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Trying to get the basic firewall setup for IPv6 using ip6tables (this is on Ubuntu server 16.04). On the INPUT chain, whenever there is client-initiated IPv6 traffic (e.g. running 'apt update'), I get tons of packets from what I assume to be the gateway: from same network address as my IP address but ends in ::1 [64 bits of 0's ending in a 1]). If I drop this traffic, things run slow (e.g. 'apt update' takes quite a while to (successfully) complete). If I let these packets in, things are normal.

The problem is that I have read quite a bit on configuring ip6tables but nothing I have read so far mentions anything about this incoming 'gateway' traffic that isn't part of --ctstate ESTABLISHED,RELATED.

Also during this back and forth, I get some packets from the link-local address (fe08::1) destined to my actual public IP address. These are also being dropped as per my rules.

Here are my IPv6 rules:

*filter
:INPUT ACCEPT [0:0]
:FORWARD ACCEPT [0:0]
:OUTPUT ACCEPT [0:0]
-A INPUT -i lo -j ACCEPT
-A INPUT -m conntrack --ctstate RELATED,ESTABLISHED
-A INPUT -j LOG --log-prefix "IPv6-DROP="
-A INPUT -j DROP
-A FORWARD -j DROP
COMMIT

Very basic initial setup. If IPv6 configuration is supposed to ACCEPT incoming from NETWORK-ADDRESS::1 and from fe08::1, why don't the tutorial sites and examples point this out? I only get barraged with these packets when I request something (e.g. 'apt update'). So, shouldn't they be included in the ctstate RELATED,ESTABLISHED? or the lo?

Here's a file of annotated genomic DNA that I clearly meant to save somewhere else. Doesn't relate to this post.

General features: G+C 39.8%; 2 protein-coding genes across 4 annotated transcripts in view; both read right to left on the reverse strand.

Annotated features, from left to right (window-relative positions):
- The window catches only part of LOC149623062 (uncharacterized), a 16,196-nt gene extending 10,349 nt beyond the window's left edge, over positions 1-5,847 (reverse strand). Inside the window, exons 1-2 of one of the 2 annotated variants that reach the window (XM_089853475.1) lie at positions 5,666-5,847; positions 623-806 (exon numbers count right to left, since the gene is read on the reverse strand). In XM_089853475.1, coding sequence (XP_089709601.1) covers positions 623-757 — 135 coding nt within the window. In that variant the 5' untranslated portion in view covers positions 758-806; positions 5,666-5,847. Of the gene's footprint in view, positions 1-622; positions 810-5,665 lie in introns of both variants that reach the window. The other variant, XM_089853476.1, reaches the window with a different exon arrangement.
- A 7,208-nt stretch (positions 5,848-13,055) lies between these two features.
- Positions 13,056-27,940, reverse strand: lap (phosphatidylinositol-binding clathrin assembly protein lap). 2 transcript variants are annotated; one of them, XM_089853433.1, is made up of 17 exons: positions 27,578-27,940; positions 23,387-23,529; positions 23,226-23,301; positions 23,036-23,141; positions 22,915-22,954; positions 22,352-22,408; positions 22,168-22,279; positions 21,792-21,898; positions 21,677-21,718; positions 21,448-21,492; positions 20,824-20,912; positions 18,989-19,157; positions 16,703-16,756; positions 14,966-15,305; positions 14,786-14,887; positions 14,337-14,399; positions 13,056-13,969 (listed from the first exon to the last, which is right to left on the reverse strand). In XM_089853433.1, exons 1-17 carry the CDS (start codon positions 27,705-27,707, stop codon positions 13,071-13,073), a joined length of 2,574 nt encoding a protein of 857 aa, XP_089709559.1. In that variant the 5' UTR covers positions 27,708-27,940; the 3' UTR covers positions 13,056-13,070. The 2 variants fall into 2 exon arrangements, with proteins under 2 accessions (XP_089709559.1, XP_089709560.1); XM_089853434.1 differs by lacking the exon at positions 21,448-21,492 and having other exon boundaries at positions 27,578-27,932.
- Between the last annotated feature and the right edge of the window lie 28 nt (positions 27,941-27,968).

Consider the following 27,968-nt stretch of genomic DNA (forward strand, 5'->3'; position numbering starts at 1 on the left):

• Who knows? What is the traffic that you received? – Michael Hampton Apr 20 '18 at 2:24
  • I have no idea. I suppose I can inspect the packets and see. But I'm mainly interested in learning if it is normal behavior to receive traffic from link local and the gateway on IPv6 during a request which is not considered ESTABLISHED or RELATED. This all seems very strange to me that ipv6 examples don't show allowing packets on the INPUT chain from lo and the gateway if this is the case. – Vic Morrowshead Apr 20 '18 at 2:37
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    You really should look at the traffic and see what it is. It could be normal traffic, but without actually looking, nobody can do anything but make wild guesses. And we're professionals and don't like wild guesses. – Michael Hampton Apr 20 '18 at 2:44
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    IPv4 relies on ARP to do layer2-layer3 resolution. iptables doesn't know nor filter ARP. IPv6 uses... IPv6 (ICMPv6) (!) to do layer2-layer3 resolution. ip6tables will filter those packets if no provision is made for them. SO you really should check about differences between IPv4 and IPv6 in documentation and RFCs, especially about the meaning of the different scopes (interface,link,site,global...). You can't do a minimal "drop all but one thing" with IPv6 / ip6tables like it was possible with IPv4 / iptables. – A.B Apr 20 '18 at 6:02
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    @A.B As wild guesses go, that's a very good one. ICMPv6, or at least some ICMPv6 types, absolutely needs to be allowed. See RFC 4890 for specifics. – Michael Hampton Apr 20 '18 at 20:42
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If IPv6 configuration is supposed to ACCEPT incoming from NETWORK-ADDRESS::1 and from fe08::1, why don't the tutorial sites and examples point this out?

As you guessed, fe80::1 is the address of the default gateway. I presume the tutorials don't point out that you shouldn't block traffic from the default gateway because it is so obvious.

  • fe80::1 is not necessarily a gateway address. IPv6 makes the zero (network) address, e.g. fe80:: the router anycast address, so you should be able to hit a gateway with the network address. – Ron Maupin Apr 21 '18 at 0:55

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